|Karamanakos Stavros, Zygomalas Apollon*, Makri Roza and Kehagias Ioannis|
|Department of General Surgery, University Hospital of Patras, Greece|
|Corresponding Author :||Apollon Zygomalas
Department of General Surgery, School of Medicine
University of Patras, Rion University Hospital, 26500, Patras, Greece
E-mail: [email protected]
|Received May 29, 2013; Accepted August 27, 2013; Published August 30, 2013|
|Citation: Karamanakos S, Zygomalas A, Makri R, Kehagias I (2013) Fever of Unknown Origin Associated with Intrabdominal Lymphadenopathy, the Efficiency of Laparoscopic Biopsy. J Med Diagn Meth 2: 134 doi:10.4172/2168-9784.1000134|
|Copyright: © 2013 Stavros K, et al. This is an open-access article distributed under the terms of the Creative Commons Attribution License, which permits unrestricted use, distribution, and reproduction in any medium, provided the original author and source are credited.|
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Introduction: Prolonged fever is a difficult to diagnose febrile disorder appositely termed Fever of Unknown Origin. Abdominal lymphadenopathy mandates diagnostic set up with tissue biopsy in cases where percutaneous biopsy is not feasible or it fails to establish diagnosis.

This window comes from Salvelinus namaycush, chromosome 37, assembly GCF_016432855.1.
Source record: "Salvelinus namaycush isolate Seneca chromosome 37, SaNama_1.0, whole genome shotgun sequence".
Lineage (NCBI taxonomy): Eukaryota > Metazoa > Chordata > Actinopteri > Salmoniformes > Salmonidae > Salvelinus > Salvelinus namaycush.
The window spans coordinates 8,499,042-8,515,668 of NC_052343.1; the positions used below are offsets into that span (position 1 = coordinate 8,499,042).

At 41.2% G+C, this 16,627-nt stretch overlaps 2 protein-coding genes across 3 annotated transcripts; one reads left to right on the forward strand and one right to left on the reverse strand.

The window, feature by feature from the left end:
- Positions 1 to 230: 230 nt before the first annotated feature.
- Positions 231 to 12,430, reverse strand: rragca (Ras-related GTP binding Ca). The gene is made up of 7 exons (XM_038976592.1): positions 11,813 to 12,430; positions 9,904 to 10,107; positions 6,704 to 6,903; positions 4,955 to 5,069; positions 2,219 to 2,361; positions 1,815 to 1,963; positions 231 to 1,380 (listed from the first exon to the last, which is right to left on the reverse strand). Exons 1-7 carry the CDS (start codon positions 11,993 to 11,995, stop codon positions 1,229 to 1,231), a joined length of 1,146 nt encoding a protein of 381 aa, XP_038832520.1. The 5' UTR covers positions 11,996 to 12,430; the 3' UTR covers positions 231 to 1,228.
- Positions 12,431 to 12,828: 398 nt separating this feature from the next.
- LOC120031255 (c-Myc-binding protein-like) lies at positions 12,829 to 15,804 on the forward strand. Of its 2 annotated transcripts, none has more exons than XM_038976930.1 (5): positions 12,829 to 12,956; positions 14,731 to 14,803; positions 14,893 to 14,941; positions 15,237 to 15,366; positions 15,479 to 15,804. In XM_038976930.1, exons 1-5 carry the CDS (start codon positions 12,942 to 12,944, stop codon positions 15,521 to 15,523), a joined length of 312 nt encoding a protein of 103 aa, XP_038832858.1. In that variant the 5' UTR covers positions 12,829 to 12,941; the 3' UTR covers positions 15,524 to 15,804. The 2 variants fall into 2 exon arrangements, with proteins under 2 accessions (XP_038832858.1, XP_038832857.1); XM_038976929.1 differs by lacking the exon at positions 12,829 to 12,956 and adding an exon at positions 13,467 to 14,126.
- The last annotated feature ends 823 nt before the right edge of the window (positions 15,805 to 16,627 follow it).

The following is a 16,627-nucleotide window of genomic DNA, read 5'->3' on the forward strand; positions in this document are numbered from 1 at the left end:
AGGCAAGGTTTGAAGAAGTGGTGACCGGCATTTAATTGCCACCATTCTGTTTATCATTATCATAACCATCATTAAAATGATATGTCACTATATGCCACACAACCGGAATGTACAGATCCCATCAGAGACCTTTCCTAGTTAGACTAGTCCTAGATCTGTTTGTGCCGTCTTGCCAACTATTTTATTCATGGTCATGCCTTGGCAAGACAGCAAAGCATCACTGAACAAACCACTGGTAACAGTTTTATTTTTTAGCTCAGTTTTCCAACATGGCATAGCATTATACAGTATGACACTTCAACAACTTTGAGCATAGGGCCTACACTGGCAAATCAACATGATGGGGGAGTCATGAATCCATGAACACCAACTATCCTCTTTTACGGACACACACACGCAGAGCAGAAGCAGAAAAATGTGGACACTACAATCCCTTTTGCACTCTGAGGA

The aim of this study is to evaluate the safety, efficacy and diagnostic yield of laparoscopic lymph node biopsy in patients with Fever of Unknown Origin associated with intrabdominal lymphadenopathy.
Materials and methods: The medical records of patients subjected to laparoscopic lymph node biopsy from August 2005 to December 2011 were revised retrospectively. Data collected from our prospective database included patient demographics, anatomical site of lymph node biopsy, operative time, conversion rate, morbidity, mortality, hospital stay and pathology results.
Results: During the study period 32 patients were subjected to laparoscopic lymph node biopsy. The mean operative time was 40min. No intraoperative complications were recorded. There was no conversion to open. The root of the mesentery was the most common site of biopsy and non-Hodgkin lymphoma was the most common diagnosis. All patients had an uneventful recovery and the mean length of stay was 1.8 days. Diagnosis was successfully established in all but one patient where tissue sample was insufficient (diagnostic yield: 96.9%).
Conclusion: Laparoscopic lymph node biopsy is a safe procedure with a high diagnostic yield. It can be performed on an outpatient basis and it should be offered in all patients with Fever of Unknown Origin associated with intrabdominal lymphadenopathy when percutaneous techniques are unsuccessful or not feasible.